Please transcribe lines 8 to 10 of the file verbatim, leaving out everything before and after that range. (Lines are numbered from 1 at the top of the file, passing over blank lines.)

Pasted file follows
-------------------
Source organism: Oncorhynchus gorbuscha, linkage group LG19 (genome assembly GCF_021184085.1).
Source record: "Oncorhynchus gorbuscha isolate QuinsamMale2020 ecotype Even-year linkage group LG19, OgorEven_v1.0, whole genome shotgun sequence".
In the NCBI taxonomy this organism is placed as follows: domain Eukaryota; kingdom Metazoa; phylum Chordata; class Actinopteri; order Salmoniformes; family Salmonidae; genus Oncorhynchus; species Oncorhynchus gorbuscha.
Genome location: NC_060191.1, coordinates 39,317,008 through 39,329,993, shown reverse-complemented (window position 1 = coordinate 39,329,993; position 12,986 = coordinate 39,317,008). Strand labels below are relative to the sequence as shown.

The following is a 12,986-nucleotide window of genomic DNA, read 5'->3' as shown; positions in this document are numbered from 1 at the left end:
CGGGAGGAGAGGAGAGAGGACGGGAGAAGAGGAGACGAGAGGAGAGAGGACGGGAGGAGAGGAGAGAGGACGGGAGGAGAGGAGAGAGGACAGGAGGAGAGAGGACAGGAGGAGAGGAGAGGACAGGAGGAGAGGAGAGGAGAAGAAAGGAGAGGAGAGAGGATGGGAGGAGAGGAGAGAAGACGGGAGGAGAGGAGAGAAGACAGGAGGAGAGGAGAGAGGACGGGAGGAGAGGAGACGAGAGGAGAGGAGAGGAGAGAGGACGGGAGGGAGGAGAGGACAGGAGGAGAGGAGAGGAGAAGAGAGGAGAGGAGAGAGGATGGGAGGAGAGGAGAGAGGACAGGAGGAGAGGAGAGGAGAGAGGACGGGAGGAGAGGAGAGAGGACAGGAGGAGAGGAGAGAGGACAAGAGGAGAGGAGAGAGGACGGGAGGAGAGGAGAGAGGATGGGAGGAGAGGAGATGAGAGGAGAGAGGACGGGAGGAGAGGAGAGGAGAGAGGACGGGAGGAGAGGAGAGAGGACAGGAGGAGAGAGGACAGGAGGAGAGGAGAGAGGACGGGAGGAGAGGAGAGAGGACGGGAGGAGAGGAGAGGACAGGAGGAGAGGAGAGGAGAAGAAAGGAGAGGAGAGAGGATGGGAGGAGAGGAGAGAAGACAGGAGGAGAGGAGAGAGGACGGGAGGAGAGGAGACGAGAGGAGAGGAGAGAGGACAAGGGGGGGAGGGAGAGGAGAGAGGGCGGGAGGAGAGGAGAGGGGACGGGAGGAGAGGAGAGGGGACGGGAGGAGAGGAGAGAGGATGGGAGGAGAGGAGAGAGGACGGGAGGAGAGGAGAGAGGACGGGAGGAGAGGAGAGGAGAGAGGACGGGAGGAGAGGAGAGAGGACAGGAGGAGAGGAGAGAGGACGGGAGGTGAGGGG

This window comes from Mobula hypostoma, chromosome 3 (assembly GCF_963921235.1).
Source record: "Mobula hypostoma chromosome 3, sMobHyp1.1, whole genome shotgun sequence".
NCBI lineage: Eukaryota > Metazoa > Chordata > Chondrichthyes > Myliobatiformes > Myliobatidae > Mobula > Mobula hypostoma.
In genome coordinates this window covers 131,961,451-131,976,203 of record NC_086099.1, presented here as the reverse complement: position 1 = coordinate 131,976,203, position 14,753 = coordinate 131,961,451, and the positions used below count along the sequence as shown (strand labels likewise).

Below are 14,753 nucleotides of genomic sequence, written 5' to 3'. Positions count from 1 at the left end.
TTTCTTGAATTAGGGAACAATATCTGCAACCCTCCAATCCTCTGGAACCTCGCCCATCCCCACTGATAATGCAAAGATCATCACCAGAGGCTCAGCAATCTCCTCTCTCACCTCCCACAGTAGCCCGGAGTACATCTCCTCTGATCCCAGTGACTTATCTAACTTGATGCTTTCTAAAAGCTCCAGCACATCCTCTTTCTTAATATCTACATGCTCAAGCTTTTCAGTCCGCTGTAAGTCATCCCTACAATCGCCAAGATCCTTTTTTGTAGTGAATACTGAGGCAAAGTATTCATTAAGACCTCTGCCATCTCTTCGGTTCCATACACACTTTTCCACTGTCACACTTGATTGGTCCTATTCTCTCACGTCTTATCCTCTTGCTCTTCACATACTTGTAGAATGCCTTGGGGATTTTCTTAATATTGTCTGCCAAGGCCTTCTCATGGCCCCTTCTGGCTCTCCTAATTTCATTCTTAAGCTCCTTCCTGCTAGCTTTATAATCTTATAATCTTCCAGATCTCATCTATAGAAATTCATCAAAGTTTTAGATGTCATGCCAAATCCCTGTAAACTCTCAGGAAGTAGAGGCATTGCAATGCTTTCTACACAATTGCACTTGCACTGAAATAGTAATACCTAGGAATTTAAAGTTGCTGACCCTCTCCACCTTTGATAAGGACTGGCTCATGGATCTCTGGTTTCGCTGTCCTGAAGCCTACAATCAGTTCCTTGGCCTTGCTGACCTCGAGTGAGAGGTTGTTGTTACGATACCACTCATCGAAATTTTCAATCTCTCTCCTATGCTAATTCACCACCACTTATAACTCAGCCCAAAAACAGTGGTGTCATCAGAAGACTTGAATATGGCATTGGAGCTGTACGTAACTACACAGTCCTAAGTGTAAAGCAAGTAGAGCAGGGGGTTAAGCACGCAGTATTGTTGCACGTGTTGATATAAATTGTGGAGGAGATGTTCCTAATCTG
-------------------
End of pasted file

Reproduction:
Source record: "Mobula hypostoma chromosome 3, sMobHyp1.1, whole genome shotgun sequence".
NCBI lineage: Eukaryota > Metazoa > Chordata > Chondrichthyes > Myliobatiformes > Myliobatidae > Mobula > Mobula hypostoma.
In genome coordinates this window covers 131,961,451-131,976,203 of record NC_086099.1, presented here as the reverse complement: position 1 = coordinate 131,976,203, position 14,753 = coordinate 131,961,451, and the positions used below count along the sequence as shown (strand labels likewise).